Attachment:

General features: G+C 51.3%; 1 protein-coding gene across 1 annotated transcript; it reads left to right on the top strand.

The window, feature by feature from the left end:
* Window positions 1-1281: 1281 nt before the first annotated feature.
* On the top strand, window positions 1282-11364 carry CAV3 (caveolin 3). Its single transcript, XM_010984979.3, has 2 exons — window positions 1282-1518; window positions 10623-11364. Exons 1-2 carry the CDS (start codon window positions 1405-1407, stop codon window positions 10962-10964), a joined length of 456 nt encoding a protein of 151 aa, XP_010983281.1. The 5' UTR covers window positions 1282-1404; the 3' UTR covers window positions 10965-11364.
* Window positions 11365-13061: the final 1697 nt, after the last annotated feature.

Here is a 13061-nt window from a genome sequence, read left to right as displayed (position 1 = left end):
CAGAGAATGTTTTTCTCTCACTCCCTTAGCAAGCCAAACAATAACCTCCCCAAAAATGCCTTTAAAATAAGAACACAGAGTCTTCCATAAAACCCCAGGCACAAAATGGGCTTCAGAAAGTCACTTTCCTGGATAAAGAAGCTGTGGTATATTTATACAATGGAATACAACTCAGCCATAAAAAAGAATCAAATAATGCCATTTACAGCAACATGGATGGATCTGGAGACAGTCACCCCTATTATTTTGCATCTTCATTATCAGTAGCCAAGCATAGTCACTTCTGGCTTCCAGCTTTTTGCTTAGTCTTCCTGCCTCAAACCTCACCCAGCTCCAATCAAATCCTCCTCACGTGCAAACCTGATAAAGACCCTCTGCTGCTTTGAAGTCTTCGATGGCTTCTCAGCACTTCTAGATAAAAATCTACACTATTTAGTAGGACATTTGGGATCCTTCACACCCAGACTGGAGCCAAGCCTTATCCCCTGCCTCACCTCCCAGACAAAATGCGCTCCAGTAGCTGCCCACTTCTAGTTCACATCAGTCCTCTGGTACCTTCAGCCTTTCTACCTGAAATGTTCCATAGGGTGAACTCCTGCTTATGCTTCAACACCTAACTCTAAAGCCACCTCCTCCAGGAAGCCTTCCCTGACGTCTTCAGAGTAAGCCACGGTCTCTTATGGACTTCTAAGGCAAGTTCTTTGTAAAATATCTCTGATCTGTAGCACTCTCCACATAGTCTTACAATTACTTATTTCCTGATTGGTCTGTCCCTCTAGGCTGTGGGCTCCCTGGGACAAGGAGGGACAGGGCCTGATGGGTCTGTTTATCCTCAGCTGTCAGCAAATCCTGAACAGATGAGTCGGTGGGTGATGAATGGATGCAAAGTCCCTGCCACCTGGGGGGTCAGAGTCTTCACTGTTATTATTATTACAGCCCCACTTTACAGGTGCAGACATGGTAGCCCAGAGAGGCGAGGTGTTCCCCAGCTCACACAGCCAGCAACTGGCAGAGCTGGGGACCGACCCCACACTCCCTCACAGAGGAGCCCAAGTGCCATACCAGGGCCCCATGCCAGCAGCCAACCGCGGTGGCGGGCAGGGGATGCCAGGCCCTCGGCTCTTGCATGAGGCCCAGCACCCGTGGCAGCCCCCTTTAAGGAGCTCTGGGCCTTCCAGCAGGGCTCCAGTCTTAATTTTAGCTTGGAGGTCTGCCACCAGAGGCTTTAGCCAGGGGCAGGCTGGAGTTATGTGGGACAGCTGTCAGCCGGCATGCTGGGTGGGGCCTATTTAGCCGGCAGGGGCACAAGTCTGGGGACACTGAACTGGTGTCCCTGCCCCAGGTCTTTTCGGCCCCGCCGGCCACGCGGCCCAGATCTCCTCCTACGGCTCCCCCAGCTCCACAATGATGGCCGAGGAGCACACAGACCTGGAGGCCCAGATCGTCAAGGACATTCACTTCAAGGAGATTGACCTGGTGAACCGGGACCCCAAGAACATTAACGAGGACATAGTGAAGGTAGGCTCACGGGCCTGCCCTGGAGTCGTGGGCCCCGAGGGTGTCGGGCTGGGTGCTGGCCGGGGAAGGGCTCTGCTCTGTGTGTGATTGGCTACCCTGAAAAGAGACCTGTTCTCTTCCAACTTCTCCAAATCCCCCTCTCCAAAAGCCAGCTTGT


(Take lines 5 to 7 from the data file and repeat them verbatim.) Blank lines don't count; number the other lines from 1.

* Window positions 11365-13061: the final 1697 nt, after the last annotated feature.

Here is a 13061-nt window from a genome sequence, read left to right as displayed (position 1 = left end):
CAGAGAATGTTTTTCTCTCACTCCCTTAGCAAGCCAAACAATAACCTCCCCAAAAATGCCTTTAAAATAAGAACACAGAGTCTTCCATAAAACCCCAGGCACAAAATGGGCTTCAGAAAGTCACTTTCCTGGATAAAGAAGCTGTGGTATATTTATACAATGGAATACAACTCAGCCATAAAAAAGAATCAAATAATGCCATTTACAGCAACATGGATGGATCTGGAGACAGTCACCCCTATTATTTTGCATCTTCATTATCAGTAGCCAAGCATAGTCACTTCTGGCTTCCAGCTTTTTGCTTAGTCTTCCTGCCTCAAACCTCACCCAGCTCCAATCAAATCCTCCTCACGTGCAAACCTGATAAAGACCCTCTGCTGCTTTGAAGTCTTCGATGGCTTCTCAGCACTTCTAGATAAAAATCTACACTATTTAGTAGGACATTTGGGATCCTTCACACCCAGACTGGAGCCAAGCCTTATCCCCTGCCTCACCTCCCAGACAAAATGCGCTCCAGTAGCTGCCCACTTCTAGTTCACATCAGTCCTCTGGTACCTTCAGCCTTTCTACCTGAAATGTTCCATAGGGTGAACTCCTGCTTATGCTTCAACACCTAACTCTAAAGCCACCTCCTCCAGGAAGCCTTCCCTGACGTCTTCAGAGTAAGCCACGGTCTCTTATGGACTTCTAAGGCAAGTTCTTTGTAAAATATCTCTGATCTGTAGCACTCTCCACATAGTCTTACAATTACTTATTTCCTGATTGGTCTGTCCCTCTAGGCTGTGGGCTCCCTGGGACAAGGAGGGACAGGGCCTGATGGGTCTGTTTATCCTCAGCTGTCAGCAAATCCTGAACAGATGAGTCGGTGGGTGATGAATGGATGCAAAGTCCCTGCCACCTGGGGGGTCAGAGTCTTCACTGTTATTATTATTACAGCCCCACTTTACAGGTGCAGACATGGTAGCCCAGAGAGGCGAGGTGTTCCCCAGCTCACACAGCCAGCAACTGGCAGAGCTGGGGACCGACCCCACACTCCCTCACAGAGGAGCCCAAGTGCCATACCAGGGCCCCATGCCAGCAGCCAACCGCGGTGGCGGGCAGGGGATGCCAGGCCCTCGGCTCTTGCATGAGGCCCAGCACCCGTGGCAGCCCCCTTTAAGGAGCTCTGGGCCTTCCAGCAGGGCTCCAGTCTTAATTTTAGCTTGGAGGTCTGCCACCAGAGGCTTTAGCCAGGGGCAGGCTGGAGTTATGTGGGACAGCTGTCAGCCGGCATGCTGGGTGGGGCCTATTTAGCCGGCAGGGGCACAAGTCTGGGGACACTGAACTGGTGTCCCTGCCCCAGGTCTTTTCGGCCCCGCCGGCCACGCGGCCCAGATCTCCTCCTACGGCTCCCCCAGCTCCACAATGATGGCCGAGGAGCACACAGACCTGGAGGCCCAGATCGTCAAGGACATTCACTTCAAGGAGATTGACCTGGTGAACCGGGACCCCAAGAACATTAACGAGGACATAGTGAAGGTAGGCTCACGGGCCTGCCCTGGAGTCGTGGGCCCCGAGGGTGTCGGGCTGGGTGCTGGCCGGGGAAGGGCTCTGCTCTGTGTGTGATTGGCTACCCTGAAAAGAGACCTGTTCTCTTCCAACTTCTCCAAATCCCCCTCTCCAAAAGCCAGCTTGT